The oldest man I met, stooped over and feeding some cats, said he was 83.
No one blinked an eye when John Malkovich stooped to do Transformers 2.
The Babe walked over to the stooped figure at the microphone and threw his arms around Lou's neck.
Tamasjo also stooped and lifted something that glittered in the sunlight.
Then He stooped and kissed the tree, and then He turned and went away.
The moon was shining and he had no doubt as to what the thing was when he stooped to pick it up.
He stooped, picked it up, and cast it contemptuously from him.
Rollo, to whom La Giralda had given the key, stooped to fit it into the keyhole.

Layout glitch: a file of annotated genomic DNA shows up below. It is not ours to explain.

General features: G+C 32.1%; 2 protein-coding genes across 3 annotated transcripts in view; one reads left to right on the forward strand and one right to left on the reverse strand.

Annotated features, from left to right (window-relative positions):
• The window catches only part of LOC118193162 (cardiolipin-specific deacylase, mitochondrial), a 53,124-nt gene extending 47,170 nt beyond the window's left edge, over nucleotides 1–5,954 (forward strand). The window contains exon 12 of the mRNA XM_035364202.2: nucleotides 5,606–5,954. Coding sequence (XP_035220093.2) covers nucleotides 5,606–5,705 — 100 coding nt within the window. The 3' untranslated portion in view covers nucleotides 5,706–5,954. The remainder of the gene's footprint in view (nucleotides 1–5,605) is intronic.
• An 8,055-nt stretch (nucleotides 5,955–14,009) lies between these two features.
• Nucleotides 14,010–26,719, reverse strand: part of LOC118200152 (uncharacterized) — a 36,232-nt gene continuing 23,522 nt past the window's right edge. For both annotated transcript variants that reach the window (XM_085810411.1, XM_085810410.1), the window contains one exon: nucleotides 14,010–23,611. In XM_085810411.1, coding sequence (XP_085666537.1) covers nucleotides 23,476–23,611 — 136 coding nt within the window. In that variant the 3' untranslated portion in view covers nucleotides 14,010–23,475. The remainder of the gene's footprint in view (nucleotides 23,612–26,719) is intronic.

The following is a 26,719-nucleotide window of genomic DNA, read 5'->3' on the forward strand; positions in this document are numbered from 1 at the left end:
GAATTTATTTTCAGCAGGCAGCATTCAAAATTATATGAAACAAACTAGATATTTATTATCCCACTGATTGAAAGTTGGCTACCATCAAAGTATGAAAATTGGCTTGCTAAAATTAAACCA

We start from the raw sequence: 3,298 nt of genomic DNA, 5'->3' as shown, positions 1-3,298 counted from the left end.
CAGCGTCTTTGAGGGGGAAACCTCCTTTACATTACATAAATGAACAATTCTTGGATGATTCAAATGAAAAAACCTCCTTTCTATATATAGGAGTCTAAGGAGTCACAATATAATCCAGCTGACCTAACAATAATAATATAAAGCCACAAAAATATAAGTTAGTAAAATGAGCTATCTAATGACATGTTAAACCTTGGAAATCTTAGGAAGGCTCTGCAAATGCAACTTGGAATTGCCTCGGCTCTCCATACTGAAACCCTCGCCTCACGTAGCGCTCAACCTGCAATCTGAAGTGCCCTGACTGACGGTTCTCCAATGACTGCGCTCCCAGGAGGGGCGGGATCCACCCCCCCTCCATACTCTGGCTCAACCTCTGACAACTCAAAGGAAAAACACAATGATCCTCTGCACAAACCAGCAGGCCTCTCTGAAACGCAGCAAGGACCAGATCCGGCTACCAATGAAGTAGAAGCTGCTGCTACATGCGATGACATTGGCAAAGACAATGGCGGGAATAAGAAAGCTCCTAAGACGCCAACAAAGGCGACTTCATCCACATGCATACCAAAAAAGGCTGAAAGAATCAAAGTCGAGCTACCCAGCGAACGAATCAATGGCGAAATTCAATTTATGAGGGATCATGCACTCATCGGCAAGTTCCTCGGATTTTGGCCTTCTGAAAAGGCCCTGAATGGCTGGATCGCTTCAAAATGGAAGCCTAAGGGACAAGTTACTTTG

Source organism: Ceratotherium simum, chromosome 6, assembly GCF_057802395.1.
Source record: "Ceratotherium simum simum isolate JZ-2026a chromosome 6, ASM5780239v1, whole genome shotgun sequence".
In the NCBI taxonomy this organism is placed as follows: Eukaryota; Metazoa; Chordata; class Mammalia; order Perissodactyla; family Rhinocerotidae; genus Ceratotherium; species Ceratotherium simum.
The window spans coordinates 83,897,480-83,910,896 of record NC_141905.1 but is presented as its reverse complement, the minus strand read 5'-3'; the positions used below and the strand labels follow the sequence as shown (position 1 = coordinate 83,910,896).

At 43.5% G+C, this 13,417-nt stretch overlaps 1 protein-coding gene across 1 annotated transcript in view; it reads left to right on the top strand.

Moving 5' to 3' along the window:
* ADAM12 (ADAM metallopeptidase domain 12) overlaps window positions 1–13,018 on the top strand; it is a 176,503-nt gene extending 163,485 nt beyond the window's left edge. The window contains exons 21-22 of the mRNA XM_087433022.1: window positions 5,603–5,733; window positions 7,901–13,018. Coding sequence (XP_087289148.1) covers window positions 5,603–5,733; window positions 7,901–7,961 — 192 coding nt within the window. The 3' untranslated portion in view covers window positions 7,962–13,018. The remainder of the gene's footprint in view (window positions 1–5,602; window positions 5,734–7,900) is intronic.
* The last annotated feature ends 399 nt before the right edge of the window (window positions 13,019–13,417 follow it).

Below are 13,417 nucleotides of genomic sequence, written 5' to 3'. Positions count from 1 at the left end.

He stooped to meet the guileless face that met his without shrinking.
With an effort, he stooped and took up the candlestick and set it on the table.
"bend forward," Old English stupian "to bow, bend" (cognate with Middle Dutch stupen "to bow, bend"), from Proto-Germanic *stup-, from PIE *(s)teu- (see steep (adj.)). Figurative sense of "condescend" is from 1570s. Sense of "swoop" is first recorded 1570s in falconry.
"raised open platform at the door of a house," 1755, American and Canadian, from Dutch stoep "flight of steps, doorstep, stoop," from Middle Dutch, from Proto-Germanic *stopo "step" (see step).
(also stoolie) A police informer; stool pigeon: He's nothing but a cop's stool (Underworld 1906+, variant 1924+)
: to make me stool on a friend (1911+)
[back formation fr stool pigeon]